This post contains spoilers for Serial and This American Life’s “S-Town” and should be read only by people who have finished all seven chapters of the podcast.

Not every podcast deserves to be even a single episode of a TV show, never mind a movie. “S-Town” may be such a podcast, though it depends how a studio would do it. One major obstacle is that the story doesn’t have the sort of “third act” (loosely, a film’s final 30 minutes) that Hollywood prefers; after luring in listeners with an apparent murder investigation, the story turns out to be about reckoning with the meaning of the life and death of single person. That means you need precisely the right actor to play that person; lucky for us, that person exists.

They should only make “S-Town” if Nicolas Cage plays John McLemore.

There are two main reasons for this. The first relates to something Brian Reed, the narrator of “S-Town,” told The Guardian:

Everybody has a story, but very few have a story that should be told on the radio or in a podcast. With John, it was the way he spoke, but more than that, it was the experience of that first phone call with him. You can build moving, amazing radio stories out of interviews where people are just telling you the story of something in the past. But then there’s this other type of radio tape, which is more exciting … when something is literally happening in the tape. And that first phone call with John was one of those.

Reed is talking about something others call “star quality.” A star’s performance leaps off the screen (or radio) and grabs you even when you don’t mean for it to. To project star quality in a film, you typically need a star. And very, very few stars can really do that smart Southern breathless sincerity thing that John does in every episode of “S-Town.” John is a 49-year-old white guy when he meets the journalist in “S-Town,” so that rules out Jeff Bridges on the one end and Lupita N’yongo on the other. Matthew McConaughey is a little too reserved, too mellow, too aware of his own effect on the room. Kevin Spacey would do a great job, but he wouldn’t seem as erratic or as naturally depressed as the real John. Woody Harrelson or Billy Bob Thornton could probably pull it off, but there’s something razor-sharp and dangerous about those guys that doesn’t quite apply to the basset-hound-eyes of Cage. Reed said, “With John, it was the way he spoke…” and no star but Cage can quite simulate it.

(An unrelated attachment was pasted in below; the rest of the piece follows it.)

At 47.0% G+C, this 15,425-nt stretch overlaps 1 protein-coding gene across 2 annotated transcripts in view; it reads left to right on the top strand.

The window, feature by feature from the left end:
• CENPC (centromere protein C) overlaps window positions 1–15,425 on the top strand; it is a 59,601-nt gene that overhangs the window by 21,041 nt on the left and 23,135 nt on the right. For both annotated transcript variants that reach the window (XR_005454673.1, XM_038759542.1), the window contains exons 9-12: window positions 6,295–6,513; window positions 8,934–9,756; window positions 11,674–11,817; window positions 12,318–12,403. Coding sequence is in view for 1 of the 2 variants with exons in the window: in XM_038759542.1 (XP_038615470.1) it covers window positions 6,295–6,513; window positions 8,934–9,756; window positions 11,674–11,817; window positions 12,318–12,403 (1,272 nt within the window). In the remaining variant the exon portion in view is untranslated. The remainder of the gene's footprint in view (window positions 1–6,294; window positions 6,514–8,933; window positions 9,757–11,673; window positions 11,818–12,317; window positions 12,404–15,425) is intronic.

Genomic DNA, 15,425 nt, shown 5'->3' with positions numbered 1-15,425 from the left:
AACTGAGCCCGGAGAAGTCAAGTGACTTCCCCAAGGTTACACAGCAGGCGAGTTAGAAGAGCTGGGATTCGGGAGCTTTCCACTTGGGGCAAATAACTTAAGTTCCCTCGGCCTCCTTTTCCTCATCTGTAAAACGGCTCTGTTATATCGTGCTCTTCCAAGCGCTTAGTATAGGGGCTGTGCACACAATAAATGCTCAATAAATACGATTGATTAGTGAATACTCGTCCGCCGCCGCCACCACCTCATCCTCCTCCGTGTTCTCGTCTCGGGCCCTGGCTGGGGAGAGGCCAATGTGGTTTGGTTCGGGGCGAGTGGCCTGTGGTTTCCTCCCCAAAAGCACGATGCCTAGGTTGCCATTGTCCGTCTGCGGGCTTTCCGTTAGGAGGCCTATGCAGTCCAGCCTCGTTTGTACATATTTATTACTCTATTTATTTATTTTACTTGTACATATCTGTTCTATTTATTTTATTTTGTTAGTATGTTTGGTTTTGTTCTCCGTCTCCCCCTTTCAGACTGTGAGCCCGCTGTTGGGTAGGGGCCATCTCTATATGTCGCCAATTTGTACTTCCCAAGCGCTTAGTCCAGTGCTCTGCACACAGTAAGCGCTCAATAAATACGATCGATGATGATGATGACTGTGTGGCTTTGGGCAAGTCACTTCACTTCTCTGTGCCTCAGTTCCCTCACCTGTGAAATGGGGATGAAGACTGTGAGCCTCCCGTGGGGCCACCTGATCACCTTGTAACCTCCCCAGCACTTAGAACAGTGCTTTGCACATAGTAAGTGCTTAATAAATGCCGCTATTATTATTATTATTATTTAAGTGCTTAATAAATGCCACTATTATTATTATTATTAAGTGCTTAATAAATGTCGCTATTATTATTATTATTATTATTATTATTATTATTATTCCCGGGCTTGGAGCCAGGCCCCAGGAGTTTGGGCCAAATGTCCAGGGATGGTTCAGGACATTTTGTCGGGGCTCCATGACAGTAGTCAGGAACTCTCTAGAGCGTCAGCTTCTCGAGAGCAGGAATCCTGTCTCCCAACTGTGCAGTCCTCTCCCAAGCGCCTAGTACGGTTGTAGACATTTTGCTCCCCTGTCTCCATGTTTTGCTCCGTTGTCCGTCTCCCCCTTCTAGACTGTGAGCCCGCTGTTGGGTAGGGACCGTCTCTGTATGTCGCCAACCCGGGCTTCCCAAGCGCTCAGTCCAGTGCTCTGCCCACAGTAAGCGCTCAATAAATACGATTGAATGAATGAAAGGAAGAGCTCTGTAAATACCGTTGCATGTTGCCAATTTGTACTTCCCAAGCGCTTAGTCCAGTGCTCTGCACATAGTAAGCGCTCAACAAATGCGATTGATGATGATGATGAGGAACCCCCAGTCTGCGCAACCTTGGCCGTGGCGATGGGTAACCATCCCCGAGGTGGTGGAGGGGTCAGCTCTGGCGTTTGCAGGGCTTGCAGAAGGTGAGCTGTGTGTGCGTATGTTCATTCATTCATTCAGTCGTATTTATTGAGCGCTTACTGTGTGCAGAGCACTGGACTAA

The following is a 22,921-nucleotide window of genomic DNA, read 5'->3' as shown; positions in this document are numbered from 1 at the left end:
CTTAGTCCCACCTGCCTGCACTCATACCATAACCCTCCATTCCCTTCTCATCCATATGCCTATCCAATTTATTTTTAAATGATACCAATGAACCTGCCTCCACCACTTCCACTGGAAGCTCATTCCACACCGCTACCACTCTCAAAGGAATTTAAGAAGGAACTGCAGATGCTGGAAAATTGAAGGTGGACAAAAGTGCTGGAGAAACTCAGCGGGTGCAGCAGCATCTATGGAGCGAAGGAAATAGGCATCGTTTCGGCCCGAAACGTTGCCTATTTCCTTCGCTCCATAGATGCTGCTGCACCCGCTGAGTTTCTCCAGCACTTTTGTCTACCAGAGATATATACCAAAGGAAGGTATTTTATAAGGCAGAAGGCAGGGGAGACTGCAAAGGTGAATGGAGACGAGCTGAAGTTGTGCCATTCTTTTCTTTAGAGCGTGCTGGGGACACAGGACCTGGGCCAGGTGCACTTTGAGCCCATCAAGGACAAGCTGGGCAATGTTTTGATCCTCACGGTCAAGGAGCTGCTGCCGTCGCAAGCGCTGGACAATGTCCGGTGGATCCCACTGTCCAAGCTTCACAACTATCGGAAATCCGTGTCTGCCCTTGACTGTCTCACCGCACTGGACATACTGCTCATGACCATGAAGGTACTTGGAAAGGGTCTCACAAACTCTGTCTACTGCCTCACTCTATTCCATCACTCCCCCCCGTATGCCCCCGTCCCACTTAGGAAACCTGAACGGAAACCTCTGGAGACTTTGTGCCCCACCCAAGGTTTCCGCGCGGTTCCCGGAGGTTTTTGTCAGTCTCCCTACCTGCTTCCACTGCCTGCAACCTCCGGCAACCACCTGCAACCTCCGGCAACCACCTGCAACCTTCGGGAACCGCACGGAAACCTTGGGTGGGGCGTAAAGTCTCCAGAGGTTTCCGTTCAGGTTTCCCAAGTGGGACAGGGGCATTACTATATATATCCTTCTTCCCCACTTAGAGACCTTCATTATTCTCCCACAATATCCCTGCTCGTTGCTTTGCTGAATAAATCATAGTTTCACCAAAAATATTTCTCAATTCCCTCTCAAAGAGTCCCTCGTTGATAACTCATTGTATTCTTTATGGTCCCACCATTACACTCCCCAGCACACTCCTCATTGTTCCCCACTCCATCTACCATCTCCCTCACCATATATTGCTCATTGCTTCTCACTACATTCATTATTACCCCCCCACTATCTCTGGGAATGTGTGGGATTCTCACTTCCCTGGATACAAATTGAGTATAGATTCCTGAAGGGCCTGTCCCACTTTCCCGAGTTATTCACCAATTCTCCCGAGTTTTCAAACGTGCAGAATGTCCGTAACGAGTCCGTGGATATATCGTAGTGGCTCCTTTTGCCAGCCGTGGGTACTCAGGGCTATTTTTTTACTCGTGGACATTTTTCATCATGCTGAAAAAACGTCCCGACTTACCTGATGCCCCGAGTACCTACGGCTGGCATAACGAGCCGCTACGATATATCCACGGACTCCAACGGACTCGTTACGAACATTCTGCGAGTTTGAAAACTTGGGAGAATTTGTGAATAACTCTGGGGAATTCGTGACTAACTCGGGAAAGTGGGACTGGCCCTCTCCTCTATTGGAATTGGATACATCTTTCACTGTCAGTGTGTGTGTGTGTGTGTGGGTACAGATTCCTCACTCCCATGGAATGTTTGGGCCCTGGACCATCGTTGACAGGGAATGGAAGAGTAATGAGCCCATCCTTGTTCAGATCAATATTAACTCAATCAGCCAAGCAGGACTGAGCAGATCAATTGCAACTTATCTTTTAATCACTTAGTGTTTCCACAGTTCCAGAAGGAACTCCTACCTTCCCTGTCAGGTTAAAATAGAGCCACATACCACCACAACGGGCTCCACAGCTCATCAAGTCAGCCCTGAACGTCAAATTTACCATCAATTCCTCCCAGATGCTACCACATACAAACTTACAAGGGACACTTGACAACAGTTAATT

The second reason relates to the first, but goes beyond it.

As an over-summary, we see a star’s newest performance through the lens of their former movies (and, sometimes, their offscreen behavior). Do you think Michael Keaton would have played the lead in Birdman if he hadn’t once starred as Batman? And the movie wouldn’t have made as much sense if Keaton had had Travolta-like success after walking away from Batman…Keaton is not only playing a forgotten actor who is making a bold creative leap to get people to rethink him, he IS that guy. Matt Damon was perfect as the lead of The Martian, not only because he projects intelligence added to gallows humor added to some physical competence, but also because we have a history of “saving” him in other movies, so what’s a few more billions to do it this time?

Nicolas Cage has played the smart, misunderstood redneck almost too many times to count. But what makes him an even better for an “S-town” adaptation is that we, as a society, have pretty much written him off. This ain’t the 90s; who’s lining up to see a Cage movie anymore? When you see him onscreen these days, as in Oliver Stone’s 2016 film Snowden, you think: oh, him again? Why is anyone bothering? Look at that goofy hair, the silly mannerisms.

That’s exactly the way you want audiences to think about John…at first glance. In many ways, the story is about mistaken first impressions, about both John and “Shit-Town.” Those come before you learn, as Aja Romano put it in Vox:

John is all of the following: a queer liberal conspiracist who socializes with neighborhood racists; a manic depressive consumed by predictions of cataclysmic global catastrophe; an off-the-grid hoarder of gold who takes in stray dogs; a genius with a photographic memory who’s spent his whole life caring for his mother while designing a massive and elaborate hedge maze in his backyard; and one of the most skilled antique clock restorers in the worldAll that, and he may be sitting on a fortune in buried treasure.

I have no doubt that Cage can take viewers into the surprising nuances of John, and deliver a three-dimensional performance that may even shine more light on John than John did himself (the best actors do this; think of Denzel Washington playing Hurricane Carter). Current kids may not realize Cage didn’t always phone it in. I direct their attention, as a start, to Red Rock West, Leaving Las Vegas, and Adaptation. In the latter, for which Cage was nominated for a Best Actor Oscar, Cage plays a pair of identical twins that have the exact same (horrible) hair and overall look. Yet even when Charlie and Donald aren’t speaking, they breathe differently, they shrug differently, they sweat differently. Not for one second does the viewer mistake Cage’s Charlie for his Donald, or vice-versa. It’s virtuoso work.